Yes the models are quite impressive when you start to take in the detail and presence they have on the table and should create quite a look en mass.


  2. Thanks for the pics as there were certainly some stunning games on show.

    1. Hi Steve,
      Thank you. We have some good small local shows in this neck of the woods, and its really nice to see and to appreciate when others go to the trouble and time to produce a game over and above what you might expect to see at a normal club gathering.


  3. Nice report and some good looking games that also, very importantly, looked like they were fun to play. I really should get to PAW one day ad it's only twenty minutes from my folks on the other side of the Tamar.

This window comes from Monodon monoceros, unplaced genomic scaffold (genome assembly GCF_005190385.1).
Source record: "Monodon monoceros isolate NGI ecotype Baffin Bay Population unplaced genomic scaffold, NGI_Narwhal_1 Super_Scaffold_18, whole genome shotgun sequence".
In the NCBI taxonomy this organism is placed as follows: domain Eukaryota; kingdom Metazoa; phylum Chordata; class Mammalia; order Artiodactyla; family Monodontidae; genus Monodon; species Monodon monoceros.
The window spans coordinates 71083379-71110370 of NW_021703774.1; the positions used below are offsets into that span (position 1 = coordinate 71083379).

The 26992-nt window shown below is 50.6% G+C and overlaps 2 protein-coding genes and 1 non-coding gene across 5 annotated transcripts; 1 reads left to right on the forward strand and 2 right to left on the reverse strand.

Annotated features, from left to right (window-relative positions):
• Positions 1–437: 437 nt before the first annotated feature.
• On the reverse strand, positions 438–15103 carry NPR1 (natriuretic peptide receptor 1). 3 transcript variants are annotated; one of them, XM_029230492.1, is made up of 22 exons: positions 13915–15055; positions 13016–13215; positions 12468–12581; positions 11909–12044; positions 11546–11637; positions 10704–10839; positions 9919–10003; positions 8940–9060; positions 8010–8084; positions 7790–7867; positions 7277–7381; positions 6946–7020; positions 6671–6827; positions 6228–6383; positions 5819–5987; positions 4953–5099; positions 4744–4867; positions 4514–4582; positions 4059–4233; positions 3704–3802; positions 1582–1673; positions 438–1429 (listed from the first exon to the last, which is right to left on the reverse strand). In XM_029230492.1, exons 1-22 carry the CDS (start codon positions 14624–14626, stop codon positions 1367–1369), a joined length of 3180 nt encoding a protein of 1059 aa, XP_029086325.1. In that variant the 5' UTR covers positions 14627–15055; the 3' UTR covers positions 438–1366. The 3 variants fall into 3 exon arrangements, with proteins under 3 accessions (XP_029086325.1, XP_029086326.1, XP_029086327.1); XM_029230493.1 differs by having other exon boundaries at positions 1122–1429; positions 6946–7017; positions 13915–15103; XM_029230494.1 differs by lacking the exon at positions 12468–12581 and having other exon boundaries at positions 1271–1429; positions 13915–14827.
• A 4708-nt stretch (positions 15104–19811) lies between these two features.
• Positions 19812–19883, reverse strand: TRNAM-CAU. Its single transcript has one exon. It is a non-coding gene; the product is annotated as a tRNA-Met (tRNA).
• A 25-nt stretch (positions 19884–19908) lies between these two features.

1. Hi Jim,
      Thanks for your comment. Yes indeed, it's worth stressing that the games featured were being played, often with great gusto and not just there for show.

      If you can get along, PAW makes a nice day out.


  4. Love the muted colour palate on those ships - it sets them off to a tee..

  5. Thank you Steve. I am learning to develop my technique with every build, but I knew that I didn't want these ships to look like something out of Pirates of the Caribbean but more akin to a classic Pocock painting from the period, many gracing the National Maritime Collection.


  6. Thanks for a wonderful report JJ, sorry I did not realise you were going or I would have arranged to meet up for a chat.
    I was on shanks's pony so I was unable to put a game on this year.

    Happy Gaming,
    Willz Harley.

  7. Fabulous report, first decent photos of the French and Indian Wargame I have seen, a very nice table